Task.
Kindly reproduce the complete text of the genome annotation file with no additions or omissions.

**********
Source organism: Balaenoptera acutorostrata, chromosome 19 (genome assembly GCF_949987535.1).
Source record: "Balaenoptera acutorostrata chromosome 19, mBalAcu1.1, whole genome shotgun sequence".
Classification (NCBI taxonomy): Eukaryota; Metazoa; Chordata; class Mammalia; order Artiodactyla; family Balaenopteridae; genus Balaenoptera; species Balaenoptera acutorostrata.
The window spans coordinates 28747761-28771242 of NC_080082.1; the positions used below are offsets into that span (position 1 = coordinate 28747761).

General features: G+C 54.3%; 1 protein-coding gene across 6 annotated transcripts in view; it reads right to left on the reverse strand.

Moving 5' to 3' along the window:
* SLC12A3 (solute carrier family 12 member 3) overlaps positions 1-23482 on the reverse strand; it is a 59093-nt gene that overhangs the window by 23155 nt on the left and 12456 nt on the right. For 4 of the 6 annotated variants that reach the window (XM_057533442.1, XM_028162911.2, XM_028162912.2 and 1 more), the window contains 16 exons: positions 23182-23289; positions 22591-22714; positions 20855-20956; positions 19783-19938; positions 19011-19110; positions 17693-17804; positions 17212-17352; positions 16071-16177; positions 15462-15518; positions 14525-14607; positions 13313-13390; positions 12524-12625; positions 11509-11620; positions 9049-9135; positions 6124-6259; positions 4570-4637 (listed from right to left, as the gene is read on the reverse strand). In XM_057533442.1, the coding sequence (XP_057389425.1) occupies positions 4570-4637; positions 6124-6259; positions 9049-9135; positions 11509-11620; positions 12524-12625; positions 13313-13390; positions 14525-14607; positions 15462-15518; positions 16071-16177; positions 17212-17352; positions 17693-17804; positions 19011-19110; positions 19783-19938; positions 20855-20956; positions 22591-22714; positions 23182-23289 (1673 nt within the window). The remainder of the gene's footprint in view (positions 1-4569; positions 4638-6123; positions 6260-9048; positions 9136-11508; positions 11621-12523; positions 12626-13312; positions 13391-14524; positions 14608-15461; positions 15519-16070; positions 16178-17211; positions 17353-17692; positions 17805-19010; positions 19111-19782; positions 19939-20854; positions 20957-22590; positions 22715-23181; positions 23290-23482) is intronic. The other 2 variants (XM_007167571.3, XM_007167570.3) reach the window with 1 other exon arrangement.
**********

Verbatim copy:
Source organism: Balaenoptera acutorostrata, chromosome 19 (genome assembly GCF_949987535.1).
Source record: "Balaenoptera acutorostrata chromosome 19, mBalAcu1.1, whole genome shotgun sequence".
Classification (NCBI taxonomy): Eukaryota; Metazoa; Chordata; class Mammalia; order Artiodactyla; family Balaenopteridae; genus Balaenoptera; species Balaenoptera acutorostrata.
The window spans coordinates 28747761-28771242 of NC_080082.1; the positions used below are offsets into that span (position 1 = coordinate 28747761).

General features: G+C 54.3%; 1 protein-coding gene across 6 annotated transcripts in view; it reads right to left on the reverse strand.

Moving 5' to 3' along the window:
* SLC12A3 (solute carrier family 12 member 3) overlaps positions 1-23482 on the reverse strand; it is a 59093-nt gene that overhangs the window by 23155 nt on the left and 12456 nt on the right. For 4 of the 6 annotated variants that reach the window (XM_057533442.1, XM_028162911.2, XM_028162912.2 and 1 more), the window contains 16 exons: positions 23182-23289; positions 22591-22714; positions 20855-20956; positions 19783-19938; positions 19011-19110; positions 17693-17804; positions 17212-17352; positions 16071-16177; positions 15462-15518; positions 14525-14607; positions 13313-13390; positions 12524-12625; positions 11509-11620; positions 9049-9135; positions 6124-6259; positions 4570-4637 (listed from right to left, as the gene is read on the reverse strand). In XM_057533442.1, the coding sequence (XP_057389425.1) occupies positions 4570-4637; positions 6124-6259; positions 9049-9135; positions 11509-11620; positions 12524-12625; positions 13313-13390; positions 14525-14607; positions 15462-15518; positions 16071-16177; positions 17212-17352; positions 17693-17804; positions 19011-19110; positions 19783-19938; positions 20855-20956; positions 22591-22714; positions 23182-23289 (1673 nt within the window). The remainder of the gene's footprint in view (positions 1-4569; positions 4638-6123; positions 6260-9048; positions 9136-11508; positions 11621-12523; positions 12626-13312; positions 13391-14524; positions 14608-15461; positions 15519-16070; positions 16178-17211; positions 17353-17692; positions 17805-19010; positions 19111-19782; positions 19939-20854; positions 20957-22590; positions 22715-23181; positions 23290-23482) is intronic. The other 2 variants (XM_007167571.3, XM_007167570.3) reach the window with 1 other exon arrangement.